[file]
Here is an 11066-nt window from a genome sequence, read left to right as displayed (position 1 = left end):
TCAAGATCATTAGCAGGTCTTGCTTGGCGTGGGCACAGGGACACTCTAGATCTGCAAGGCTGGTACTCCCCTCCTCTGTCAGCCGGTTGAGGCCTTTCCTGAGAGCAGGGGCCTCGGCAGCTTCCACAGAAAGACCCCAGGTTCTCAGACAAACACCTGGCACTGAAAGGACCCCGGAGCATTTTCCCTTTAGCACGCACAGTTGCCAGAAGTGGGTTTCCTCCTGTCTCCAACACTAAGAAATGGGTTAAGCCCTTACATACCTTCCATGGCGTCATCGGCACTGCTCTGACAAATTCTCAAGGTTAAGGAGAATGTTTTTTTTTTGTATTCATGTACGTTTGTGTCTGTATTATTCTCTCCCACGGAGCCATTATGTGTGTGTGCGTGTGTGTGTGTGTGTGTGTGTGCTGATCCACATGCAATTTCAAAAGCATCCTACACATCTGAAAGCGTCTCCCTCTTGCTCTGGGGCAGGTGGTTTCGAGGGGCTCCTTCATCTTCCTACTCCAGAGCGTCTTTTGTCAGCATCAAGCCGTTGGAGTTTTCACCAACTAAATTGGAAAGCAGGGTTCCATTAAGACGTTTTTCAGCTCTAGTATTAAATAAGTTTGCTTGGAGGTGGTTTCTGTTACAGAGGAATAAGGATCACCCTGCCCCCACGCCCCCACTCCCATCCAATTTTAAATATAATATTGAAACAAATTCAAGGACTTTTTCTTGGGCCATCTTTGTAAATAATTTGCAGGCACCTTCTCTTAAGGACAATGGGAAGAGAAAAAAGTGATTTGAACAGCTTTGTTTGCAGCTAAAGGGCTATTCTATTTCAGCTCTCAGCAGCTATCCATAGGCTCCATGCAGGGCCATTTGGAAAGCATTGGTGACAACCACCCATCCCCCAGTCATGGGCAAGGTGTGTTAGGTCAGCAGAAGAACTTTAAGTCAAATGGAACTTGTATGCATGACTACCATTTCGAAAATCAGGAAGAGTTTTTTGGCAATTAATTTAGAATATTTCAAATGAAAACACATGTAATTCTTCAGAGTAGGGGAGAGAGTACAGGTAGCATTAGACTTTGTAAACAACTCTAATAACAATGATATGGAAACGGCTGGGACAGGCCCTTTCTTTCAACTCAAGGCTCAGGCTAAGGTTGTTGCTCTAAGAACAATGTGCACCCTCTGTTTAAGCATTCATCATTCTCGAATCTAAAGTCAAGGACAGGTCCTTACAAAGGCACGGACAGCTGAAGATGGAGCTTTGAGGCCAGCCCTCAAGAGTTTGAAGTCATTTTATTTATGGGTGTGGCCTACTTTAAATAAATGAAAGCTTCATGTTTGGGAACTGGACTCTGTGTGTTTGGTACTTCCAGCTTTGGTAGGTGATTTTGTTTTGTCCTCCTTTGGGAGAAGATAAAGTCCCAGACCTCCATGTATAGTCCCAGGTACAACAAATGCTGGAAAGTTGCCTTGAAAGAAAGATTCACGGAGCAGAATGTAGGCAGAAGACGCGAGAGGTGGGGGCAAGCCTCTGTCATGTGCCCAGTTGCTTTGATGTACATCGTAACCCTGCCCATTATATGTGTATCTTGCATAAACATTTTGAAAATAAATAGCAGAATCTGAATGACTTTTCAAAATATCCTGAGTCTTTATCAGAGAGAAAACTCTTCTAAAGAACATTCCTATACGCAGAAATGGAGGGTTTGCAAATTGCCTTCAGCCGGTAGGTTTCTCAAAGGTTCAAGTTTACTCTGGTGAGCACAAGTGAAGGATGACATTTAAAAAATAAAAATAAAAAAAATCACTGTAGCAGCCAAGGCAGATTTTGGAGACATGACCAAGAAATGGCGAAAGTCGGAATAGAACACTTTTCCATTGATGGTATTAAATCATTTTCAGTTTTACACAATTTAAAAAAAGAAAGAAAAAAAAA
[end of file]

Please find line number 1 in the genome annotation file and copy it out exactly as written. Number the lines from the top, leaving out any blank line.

Here is an 11066-nt window from a genome sequence, read left to right as displayed (position 1 = left end):